New moveable weather radar ready for deployment
A team of researchers from the National Centre for Atmospheric Science have successfully installed a new state-of-the-art moveable weather radar, funded by the UK Research and Innovation World Class Laboratories Fund.
The new specialised weather radar will help researchers to study clouds and different types of precipitation on fieldwork campaigns worldwide, and lead to improved weather forecasts and climate projections.
The radar, known as NXPol-2, operates at X-band frequency, which is a shorter wavelength suitable for close-range observations of clouds within 150km.
It is also a dual-polarisation radar, which means it transmits two pulses of radio waves simultaneously, perpendicular to each other, which enables both the size and shape of particles to be determined.
Weather radars are the most effective way to collect real-time rainfall information, and the National Centre for Atmospheric Science operates the only mobile weather radar in the UK.
Dr Ryan Neely III, National Centre for Atmospheric Science and University of Leeds, leads the radar team. He explains:
“One of NXPol-2 unique strengths lies in its portability, which means it can collect highly detailed information in regions where stationary radar cannot reach, or cannot be permanently installed. Initially, we have installed the radar at Chilbolton Atmospheric Observatory, where researchers can calibrate and compare their measurements alongside a suite of atmospheric instruments, including one of the world’s largest steerable weather radars.”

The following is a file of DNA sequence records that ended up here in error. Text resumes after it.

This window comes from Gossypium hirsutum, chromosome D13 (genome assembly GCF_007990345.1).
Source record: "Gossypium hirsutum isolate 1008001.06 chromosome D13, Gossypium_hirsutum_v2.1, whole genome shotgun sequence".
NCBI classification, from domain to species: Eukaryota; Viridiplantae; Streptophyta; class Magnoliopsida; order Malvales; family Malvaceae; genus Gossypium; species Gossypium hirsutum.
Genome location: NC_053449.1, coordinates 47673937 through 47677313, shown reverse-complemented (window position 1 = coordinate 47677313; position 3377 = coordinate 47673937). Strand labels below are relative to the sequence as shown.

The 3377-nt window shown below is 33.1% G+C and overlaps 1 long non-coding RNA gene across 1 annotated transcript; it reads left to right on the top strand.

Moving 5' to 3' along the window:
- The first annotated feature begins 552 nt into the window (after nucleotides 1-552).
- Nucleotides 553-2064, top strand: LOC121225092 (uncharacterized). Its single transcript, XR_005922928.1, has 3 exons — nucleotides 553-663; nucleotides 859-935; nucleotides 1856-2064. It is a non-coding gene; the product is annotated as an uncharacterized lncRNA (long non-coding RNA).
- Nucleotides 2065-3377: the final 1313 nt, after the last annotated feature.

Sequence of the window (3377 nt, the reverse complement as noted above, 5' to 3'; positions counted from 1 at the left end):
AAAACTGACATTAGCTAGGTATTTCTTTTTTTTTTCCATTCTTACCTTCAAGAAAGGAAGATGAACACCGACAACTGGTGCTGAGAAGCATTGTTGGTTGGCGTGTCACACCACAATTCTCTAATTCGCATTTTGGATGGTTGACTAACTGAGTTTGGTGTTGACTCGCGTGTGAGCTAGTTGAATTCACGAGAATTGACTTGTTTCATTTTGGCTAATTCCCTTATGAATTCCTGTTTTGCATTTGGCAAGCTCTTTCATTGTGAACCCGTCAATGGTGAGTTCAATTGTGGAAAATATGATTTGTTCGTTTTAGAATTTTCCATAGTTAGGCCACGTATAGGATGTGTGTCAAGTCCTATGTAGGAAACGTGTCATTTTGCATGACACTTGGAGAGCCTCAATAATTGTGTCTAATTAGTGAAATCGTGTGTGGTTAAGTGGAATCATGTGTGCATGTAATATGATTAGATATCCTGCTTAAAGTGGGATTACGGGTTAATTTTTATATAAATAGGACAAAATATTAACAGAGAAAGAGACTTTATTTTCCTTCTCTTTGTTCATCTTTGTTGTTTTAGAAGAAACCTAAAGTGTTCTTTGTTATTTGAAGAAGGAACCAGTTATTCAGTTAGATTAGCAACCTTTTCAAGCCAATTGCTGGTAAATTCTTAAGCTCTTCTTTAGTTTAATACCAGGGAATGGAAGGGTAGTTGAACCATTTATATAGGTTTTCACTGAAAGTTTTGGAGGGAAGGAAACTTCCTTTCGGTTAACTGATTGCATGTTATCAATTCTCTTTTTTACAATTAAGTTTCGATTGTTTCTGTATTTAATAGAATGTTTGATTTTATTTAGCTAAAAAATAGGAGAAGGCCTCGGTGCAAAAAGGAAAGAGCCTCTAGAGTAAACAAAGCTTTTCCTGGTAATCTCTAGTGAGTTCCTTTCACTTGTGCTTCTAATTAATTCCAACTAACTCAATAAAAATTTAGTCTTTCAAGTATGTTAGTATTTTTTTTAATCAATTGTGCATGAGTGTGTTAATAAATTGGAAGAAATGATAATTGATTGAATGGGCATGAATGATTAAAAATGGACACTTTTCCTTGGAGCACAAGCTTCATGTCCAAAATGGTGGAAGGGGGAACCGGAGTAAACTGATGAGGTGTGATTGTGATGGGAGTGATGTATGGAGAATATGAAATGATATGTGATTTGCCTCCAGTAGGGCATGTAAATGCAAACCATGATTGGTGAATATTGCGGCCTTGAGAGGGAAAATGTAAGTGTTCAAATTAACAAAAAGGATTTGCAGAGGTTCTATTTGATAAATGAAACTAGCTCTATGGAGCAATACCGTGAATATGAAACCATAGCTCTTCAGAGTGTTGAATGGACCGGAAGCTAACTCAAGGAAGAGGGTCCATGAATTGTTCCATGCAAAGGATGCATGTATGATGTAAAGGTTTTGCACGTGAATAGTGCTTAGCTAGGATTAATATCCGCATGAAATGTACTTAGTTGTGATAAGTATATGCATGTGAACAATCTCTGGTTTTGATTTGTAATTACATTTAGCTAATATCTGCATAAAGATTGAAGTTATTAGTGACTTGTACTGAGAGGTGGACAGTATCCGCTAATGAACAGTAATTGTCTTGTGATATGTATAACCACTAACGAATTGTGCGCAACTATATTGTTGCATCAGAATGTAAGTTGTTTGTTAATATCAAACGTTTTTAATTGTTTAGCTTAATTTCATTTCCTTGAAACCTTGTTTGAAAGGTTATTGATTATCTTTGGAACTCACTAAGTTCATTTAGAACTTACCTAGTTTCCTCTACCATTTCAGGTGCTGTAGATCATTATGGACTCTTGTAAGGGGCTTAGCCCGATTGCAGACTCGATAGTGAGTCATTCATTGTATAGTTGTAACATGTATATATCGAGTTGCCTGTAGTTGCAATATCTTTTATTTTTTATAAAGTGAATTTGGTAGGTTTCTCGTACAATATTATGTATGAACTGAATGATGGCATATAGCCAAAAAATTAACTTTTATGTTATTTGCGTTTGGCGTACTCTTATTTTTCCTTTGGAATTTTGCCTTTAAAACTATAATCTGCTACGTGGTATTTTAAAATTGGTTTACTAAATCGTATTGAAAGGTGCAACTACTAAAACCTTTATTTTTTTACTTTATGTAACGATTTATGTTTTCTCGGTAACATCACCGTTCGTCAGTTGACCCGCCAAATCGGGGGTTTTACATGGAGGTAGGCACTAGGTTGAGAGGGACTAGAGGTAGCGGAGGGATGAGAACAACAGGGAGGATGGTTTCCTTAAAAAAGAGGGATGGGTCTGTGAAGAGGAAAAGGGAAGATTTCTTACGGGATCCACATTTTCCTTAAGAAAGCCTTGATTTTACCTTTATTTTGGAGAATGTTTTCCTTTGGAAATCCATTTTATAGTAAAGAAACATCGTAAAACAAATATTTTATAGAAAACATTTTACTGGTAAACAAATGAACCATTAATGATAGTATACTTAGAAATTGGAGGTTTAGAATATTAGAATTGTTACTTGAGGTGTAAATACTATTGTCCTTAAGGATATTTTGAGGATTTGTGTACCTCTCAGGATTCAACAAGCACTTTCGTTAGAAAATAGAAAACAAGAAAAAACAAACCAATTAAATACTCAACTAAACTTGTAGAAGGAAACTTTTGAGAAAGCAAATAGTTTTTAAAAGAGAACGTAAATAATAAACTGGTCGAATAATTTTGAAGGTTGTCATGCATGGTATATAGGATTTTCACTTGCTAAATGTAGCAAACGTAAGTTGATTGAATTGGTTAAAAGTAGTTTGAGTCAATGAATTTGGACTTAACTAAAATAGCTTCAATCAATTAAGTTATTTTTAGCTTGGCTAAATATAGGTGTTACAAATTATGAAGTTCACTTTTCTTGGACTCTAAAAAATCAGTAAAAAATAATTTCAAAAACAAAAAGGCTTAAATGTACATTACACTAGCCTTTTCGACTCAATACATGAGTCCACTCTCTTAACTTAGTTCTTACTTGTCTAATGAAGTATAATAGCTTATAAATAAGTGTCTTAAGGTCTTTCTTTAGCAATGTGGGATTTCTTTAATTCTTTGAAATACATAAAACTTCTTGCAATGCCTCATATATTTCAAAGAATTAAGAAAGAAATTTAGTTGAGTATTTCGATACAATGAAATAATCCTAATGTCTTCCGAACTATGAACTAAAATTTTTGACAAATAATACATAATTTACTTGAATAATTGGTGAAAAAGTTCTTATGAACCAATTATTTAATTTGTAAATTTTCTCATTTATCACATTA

The radar unit is housed on top of a large shipping container, and in future can be deployed almost anywhere worldwide to support scientists. Inside the shipping container, researchers have set-up a work space that can be transported with the radar.
The National Centre for Atmospheric Science has previously deployed a radar mounted on a trailer (NXPol-1) on successful science campaigns, including a twelve-month stint on the Lake District coastline to help improve flood forecasting and warning services in the region.
The new radar has already been lined up to support a number of upcoming fieldwork projects. The first takes place this summer in Southern England, and will look to improve prediction of convective storms as part of a Met Office programme. Beyond that, the radar has been planned into field deployments in both Europe and Antarctica.
Unlike the previous radar unit, the new model has been equipped with a large outer shield – known as a radome – that means the radar can operate during high winds. Access to the radar, under cover of the radome, can now be made via a trapdoor inside the shipping container – making repair and maintenance much easier than before as it is protected from the weather.
Dr Lindsay Bennett, a radar instrument scientist at the National Centre for Atmospheric Science and University of Leeds explains:
“We’ve had years of experience with our previous X-band radar, and we’ve used our experiences to design a more robust system for our new radar. We can deploy the NXPol-2 in even harsher environments than before, which allows us to support science worldwide and in remote areas.”
With new investment, the National Centre for Atmospheric Science and Atmospheric Measurement and Observation Facility can continue to provide the infrastructure needed for national and international science programmes.
NXPol-2 joins a suite of instrumentation that will help to collect observations that support real-world applications, from improved climate models, to weather forecasts and flood warnings.